Physical Sciences Program
NASA’s Physical Science Research Program has made contributions in two distinct areas: first, fundamental research, which investigates physical phenomena in the absence of gravity and fundamental laws of the universe, and second, applied research, which contributes to the basic understanding underlying space exploration technologies. In completing these investigations, physical sciences provides basic scientific knowledge, results leading to societal benefit, and contributions to the basic understanding underlying space exploration technologies such as power generation and storage, space propulsion, life support systems, and environmental monitoring and control. All have led to improved space systems or new products on Earth.
Our core objectives include:
- Investigate fundamental laws of physics, often using either microgravity or interplanetary distances as research tools
- Provide mechanistic understanding of processes underlying space exploration technologies such as power generation and storage, space propulsion, life support systems, and environmental monitoring and control
- Support the transfer of knowledge and technology of space-based research to terrestrial systems to benefit life on Earth
- Developing cutting-edge technologies to facilitate spaceflight research
- Promote open science through data sharing
The International Space Station provides the highly desired condition of long-duration microgravity, allowing continuous and interactive research similar to Earth-based laboratories, even providing statistical validity when required. The program also has benefited from research collaborations with the International Space Station partners (Russia, Europe, Japan, Canada) and individual foreign governments with space programs, such as France, Germany and Italy.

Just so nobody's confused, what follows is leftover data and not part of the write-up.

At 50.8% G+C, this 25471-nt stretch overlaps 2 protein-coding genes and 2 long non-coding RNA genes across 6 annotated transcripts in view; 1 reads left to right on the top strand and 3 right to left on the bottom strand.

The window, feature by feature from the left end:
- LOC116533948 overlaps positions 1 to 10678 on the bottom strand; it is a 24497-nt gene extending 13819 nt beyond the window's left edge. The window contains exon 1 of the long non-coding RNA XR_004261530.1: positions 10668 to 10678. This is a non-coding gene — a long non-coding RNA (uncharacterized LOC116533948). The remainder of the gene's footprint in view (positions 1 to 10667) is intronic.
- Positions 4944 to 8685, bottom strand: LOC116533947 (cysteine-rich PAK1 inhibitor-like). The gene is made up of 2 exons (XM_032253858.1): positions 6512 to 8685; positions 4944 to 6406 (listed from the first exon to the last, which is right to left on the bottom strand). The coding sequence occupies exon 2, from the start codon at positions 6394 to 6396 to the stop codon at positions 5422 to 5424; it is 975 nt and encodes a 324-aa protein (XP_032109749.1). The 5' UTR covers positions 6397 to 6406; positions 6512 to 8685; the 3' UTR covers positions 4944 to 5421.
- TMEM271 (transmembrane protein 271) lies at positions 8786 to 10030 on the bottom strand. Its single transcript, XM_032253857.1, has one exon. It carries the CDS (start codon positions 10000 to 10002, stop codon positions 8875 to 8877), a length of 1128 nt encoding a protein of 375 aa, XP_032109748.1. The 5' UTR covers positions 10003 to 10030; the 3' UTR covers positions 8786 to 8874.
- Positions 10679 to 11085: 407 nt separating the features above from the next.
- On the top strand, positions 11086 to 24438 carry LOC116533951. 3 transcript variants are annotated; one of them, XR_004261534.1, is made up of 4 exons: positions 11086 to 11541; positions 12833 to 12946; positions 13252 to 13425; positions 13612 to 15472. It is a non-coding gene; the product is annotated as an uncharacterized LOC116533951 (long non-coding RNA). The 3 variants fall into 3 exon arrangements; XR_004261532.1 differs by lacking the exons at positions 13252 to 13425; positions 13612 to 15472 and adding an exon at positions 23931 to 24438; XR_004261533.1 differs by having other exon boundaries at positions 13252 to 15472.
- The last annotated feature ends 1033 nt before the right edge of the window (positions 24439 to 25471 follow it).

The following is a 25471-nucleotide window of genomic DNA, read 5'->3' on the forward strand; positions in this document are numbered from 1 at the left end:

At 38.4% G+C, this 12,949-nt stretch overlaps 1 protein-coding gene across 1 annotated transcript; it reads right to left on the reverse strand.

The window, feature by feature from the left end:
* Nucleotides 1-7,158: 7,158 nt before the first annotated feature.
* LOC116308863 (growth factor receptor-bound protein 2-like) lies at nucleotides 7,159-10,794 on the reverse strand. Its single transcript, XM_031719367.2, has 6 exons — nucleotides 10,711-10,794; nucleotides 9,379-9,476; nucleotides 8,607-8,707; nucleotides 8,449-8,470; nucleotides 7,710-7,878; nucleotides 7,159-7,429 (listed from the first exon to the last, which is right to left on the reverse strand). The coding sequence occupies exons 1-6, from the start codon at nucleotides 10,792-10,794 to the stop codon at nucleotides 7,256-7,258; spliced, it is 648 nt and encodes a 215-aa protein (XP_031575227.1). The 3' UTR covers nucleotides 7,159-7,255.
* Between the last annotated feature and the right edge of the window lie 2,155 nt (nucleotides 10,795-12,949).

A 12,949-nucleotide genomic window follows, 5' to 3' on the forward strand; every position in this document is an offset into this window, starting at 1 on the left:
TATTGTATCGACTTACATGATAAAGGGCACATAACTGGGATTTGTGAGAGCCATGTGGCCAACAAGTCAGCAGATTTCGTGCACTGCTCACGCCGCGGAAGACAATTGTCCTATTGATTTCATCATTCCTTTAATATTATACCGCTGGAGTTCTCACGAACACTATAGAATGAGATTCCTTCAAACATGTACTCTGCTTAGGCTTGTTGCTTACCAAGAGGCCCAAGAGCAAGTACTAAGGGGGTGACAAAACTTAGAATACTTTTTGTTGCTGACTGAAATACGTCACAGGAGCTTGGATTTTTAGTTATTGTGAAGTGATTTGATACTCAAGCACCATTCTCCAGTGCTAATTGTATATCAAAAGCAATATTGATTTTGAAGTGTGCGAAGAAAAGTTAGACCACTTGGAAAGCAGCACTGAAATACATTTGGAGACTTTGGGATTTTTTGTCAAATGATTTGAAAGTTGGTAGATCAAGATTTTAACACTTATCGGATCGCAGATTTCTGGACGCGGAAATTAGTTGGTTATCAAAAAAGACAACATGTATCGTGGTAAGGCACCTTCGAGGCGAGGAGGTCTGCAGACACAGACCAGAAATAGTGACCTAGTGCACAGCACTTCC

NASA’s physical science research is organized into six disciplines – Biophysics, Combustion Science, Complex Fluids, Fluid Physics, Fundamental Physics and Materials Science. Conducted in a nearly weightless environment, experiments in these disciplines reveal how physical systems respond to the near absence of buoyancy-driven convection, sedimentation or sagging. They also reveal how other forces, such as capillary forces, which are small compared to gravity, can dominate the system behavior in space. The data acquired from these investigations is stored in NASA's Physical Sciences Informatics System (PSI) and is available to the public.
If you are a researcher and interested in learning more about NASA’s Physical Sciences Program, please contact Dr. Michael Robinson for Fundamental Physics, Dr. Brad Carpenter for soft matter, and Dr. Fran Chiaramonte for all other disciplines and PSI.
The following information is a summary of the six disciplines and the PSI database.
Physical Sciences Informatics System (database)
In fulfillment of the new Open Science model, we are pleased to announce the Physical Science Informatics (PSI) data repository for physical science experiments performed on the International Space Station (ISS). The PSI system is accessible and open to the public. This provides the opportunity for researchers to data mine results from prior flight investigations, expanding on the research performed. This approach will allow numerous ground-based investigations to be conducted from one flight experiment’s data, exponentially increasing our body of knowledge. PSI also meets the President's Open Data policy. The website can be found at http://psi.nasa.gov.